Here we have brass on the left and aluminum case ammo on right. The choices between aluminum and brass case ammo largely depends upon availability, price and your application. Billions of rounds have been produced with brass cases.
Aluminum cases appeared in the 1980’s. Aluminum case ammo to the best of the authors knowledge has only ever been manufactured for pistol ammo.
The presumed reason for pistol ammo only is chamber pressure, rifle case pressures can go as high as 55,000 PSI. The 9X19mm pistol ammo shown have a rather high pressure of 35,000 PSI. Aluminum case ammo is also available in 9X19mm, .380ACP, .40 S&W, .38 SPL. .45ACP to name a few.
The alloy for cartridge cases is about 70% copper and 30% zinc. Some brass alloys can be around 60% copper, 36% zinc, with a little tin & iron. So Brass alloys vary according to the application.
It is a normal assumption cartridge case alloys will vary somewhat from one manufacturer to the next. Each factory takes due care in every step of production to assure close tolerances and hardness found at various points on their case.
The manufacturers producing aluminum case ammo state it is made from “Aircraft Alloy”. Some common alloys are 1060, 1100, 3003, 5052, 5083, 6061, 6082, & 7075. Pure aluminum is 1000 Series and is far too soft for any structural application, let alone cartridge cases. The strongest aircraft aluminum is 7075T6511 this is used for aircraft structural parts with a yield strength of 72,000 PSI.
Another common aircraft grade is 2024T3511 with a yield strength of 46,000 PSI. So as can be seen “Aircraft Alloy” covers several alloys.
Each manufacturer will undoubtedly choose the alloy which forms best for production and offers sufficient strength.
Brass cases that accept Boxer primers are reloadable having the flash hole in the center of the primer pocket. This makes the case compatible with de-priming dies used for reloading. Boxer primers have the anvil as a part of the primer.
Many reload/fire cycles are possible before the brass either wears out or is lost. Annealing the neck of cases helps extend the brass life which will be addressed a little later. For a good video showing this process go to cartridgeanneal.com.
Research to date reveals aluminum cases are found with Berdan primers. This type primer pocket has two flash holes off-center. Berdan primers cannot be de-primed with the same reloading die as used for Boxer primers.
One method to remove these primers is to pierce them with a sharp pointed tool at an angle and pry them out. Berdan primed cases have the anvil being a permanent part of the primer pocket. The anvil is a raised portion in the center of the primer pocket facing the priming material and directly in line with the firing pin strike. For this reason, it is normally considered Berdan primed cases are shoot and don’t reload.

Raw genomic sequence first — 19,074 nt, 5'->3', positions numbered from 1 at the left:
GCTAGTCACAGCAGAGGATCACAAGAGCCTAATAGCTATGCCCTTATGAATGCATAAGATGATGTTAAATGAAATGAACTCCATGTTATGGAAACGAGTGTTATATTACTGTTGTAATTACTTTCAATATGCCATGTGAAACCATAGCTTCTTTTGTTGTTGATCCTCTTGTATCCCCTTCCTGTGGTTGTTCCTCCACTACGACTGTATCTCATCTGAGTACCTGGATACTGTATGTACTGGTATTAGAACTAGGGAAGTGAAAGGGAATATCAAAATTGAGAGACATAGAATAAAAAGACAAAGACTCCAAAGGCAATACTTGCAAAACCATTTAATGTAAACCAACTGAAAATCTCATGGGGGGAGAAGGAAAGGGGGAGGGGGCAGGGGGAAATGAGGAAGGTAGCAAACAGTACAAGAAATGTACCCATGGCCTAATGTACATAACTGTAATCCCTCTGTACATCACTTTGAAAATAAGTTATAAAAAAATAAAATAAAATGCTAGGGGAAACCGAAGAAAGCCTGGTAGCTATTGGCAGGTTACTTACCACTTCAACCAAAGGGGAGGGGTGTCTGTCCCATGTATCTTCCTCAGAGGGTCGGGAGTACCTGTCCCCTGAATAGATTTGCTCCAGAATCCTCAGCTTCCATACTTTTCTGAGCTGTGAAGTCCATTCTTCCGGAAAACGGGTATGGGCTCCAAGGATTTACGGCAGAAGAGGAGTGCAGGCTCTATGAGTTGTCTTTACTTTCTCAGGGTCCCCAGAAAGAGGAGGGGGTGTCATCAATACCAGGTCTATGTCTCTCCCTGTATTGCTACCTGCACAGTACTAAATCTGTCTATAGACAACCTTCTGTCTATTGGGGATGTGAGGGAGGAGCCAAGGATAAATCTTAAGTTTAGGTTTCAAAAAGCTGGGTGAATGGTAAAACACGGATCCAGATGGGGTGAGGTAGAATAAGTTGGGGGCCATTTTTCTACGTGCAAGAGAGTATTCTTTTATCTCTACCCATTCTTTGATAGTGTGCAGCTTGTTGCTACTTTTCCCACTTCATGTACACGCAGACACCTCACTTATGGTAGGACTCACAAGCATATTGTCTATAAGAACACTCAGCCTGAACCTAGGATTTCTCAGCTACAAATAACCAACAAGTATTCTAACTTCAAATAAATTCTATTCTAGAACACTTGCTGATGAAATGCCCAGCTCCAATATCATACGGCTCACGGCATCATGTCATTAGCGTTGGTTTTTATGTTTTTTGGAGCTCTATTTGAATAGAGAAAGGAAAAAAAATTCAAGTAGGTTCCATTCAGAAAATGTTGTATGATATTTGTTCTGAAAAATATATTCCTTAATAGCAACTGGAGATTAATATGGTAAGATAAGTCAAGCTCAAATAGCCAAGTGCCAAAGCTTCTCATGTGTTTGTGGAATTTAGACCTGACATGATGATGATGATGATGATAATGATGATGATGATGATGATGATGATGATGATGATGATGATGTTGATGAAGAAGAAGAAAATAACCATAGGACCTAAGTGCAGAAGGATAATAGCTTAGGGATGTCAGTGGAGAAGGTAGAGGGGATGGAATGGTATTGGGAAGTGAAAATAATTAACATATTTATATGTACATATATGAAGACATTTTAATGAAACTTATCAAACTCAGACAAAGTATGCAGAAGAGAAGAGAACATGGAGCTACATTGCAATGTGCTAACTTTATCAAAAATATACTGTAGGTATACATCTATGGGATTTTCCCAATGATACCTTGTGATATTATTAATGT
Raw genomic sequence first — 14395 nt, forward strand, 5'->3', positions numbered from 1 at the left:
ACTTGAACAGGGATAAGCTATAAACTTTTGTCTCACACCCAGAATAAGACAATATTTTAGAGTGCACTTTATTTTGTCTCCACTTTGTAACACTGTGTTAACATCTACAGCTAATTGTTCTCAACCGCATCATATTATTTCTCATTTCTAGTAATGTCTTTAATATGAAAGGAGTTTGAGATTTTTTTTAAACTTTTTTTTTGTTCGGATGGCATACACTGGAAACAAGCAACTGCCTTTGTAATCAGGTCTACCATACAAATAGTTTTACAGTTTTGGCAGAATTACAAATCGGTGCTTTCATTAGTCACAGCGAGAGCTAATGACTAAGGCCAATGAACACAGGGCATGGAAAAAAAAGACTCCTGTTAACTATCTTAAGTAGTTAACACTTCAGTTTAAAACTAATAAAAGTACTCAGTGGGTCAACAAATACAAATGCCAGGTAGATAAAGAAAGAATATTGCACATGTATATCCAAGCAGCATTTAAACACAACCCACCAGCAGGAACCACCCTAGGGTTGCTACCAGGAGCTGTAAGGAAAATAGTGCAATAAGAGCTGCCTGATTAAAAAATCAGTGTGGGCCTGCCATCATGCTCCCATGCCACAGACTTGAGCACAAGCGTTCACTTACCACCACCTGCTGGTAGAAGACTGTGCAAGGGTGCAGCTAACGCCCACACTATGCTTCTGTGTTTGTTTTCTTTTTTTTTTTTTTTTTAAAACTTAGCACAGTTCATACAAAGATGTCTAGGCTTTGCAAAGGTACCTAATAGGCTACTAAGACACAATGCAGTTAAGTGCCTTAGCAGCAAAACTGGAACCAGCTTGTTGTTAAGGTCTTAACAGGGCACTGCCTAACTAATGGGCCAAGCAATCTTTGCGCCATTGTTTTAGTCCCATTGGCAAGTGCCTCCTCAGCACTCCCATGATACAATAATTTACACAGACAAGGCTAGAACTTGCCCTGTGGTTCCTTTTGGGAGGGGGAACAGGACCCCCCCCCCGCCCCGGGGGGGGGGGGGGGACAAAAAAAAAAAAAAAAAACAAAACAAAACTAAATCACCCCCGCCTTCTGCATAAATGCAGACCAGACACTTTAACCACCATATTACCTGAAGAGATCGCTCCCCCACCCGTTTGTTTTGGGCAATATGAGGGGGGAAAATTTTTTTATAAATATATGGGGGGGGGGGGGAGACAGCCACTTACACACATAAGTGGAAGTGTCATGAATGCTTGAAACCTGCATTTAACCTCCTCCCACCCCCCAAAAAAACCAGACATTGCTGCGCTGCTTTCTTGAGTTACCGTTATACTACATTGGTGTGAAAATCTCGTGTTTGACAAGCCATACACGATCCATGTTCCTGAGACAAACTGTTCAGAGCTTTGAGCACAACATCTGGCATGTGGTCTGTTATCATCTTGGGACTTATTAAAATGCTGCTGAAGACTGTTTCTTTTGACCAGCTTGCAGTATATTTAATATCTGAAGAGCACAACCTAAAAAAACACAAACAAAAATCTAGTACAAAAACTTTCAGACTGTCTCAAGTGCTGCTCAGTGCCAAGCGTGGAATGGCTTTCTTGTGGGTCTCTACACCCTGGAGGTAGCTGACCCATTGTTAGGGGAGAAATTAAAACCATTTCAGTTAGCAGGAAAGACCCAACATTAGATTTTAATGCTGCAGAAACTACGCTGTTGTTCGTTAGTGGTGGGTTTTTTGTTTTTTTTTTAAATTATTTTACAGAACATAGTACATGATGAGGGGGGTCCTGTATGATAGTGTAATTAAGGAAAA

That said there are some who do reload this ammo but most limit its use to low-pressure loads and only reload it for one or at most two more firings. Very few reloaders will go to the extra labor to reload aluminum cases.
Aluminum Case Ammo: Pros and Cons
Aluminum case ammo has been proven to be reliable and a good choice to obtain/maintain proficient marksmanship. Generally, the more trigger time a person has the more proficient they become. Like all sports you can’t be good unless you practice. The main attraction for aluminum case ammunition is a price.
If the consumer is an occasional shooter burning a box of fifty, two or three times a year the cost savings is going to be very minor currently about $1.00 to $3.00 per 50 rounds. On the other hand, if shooting several cases of ammo per year and not reloading, aluminum cased ammo will add up allowing more bang for the buck.
Even if you are not a volume shooter you may want to lay in a few cases for peace of mind and security, a good idea, just store properly (covered in another post).
The choice between aluminum and brass case ammo should include several pertinent considerations. First is the ammo from a reliable US manufacturer, this is a consideration to assure a reasonable level of quality and safety.
Personal experience has revealed egregious issues with some foreign-made ammo, for this reason, it is personally avoided. An overcharged load can destroy a firearm and/or the user. One firearm manufacturer stated if a certain brand of foreign ammo was used it voided the warranty.
Those reloading ammo can improve the performance of brass cases by annealing the case neck. Brass case neck annealing can increase accuracy and extend case life. Annealing can even be successfully performed on the small 9X19mm Parabellum (Luger) case and is beneficial for cases like .38 Spl., .40 S&W, .44 Spl. & Mag., .45 Colt.
See Anneal-Rite demonstration video at cartridgeanneal.com for brass case neck annealing for cases from 9X19 to .50 BMG, available from Enterprise Services, LLC. It anneals cartridge brass necks at the precise temperature required with guaranteed perfect results.
For questions call (479) 629-5566 Mon-Sat 9am to 9pm.
Tom Wilson ©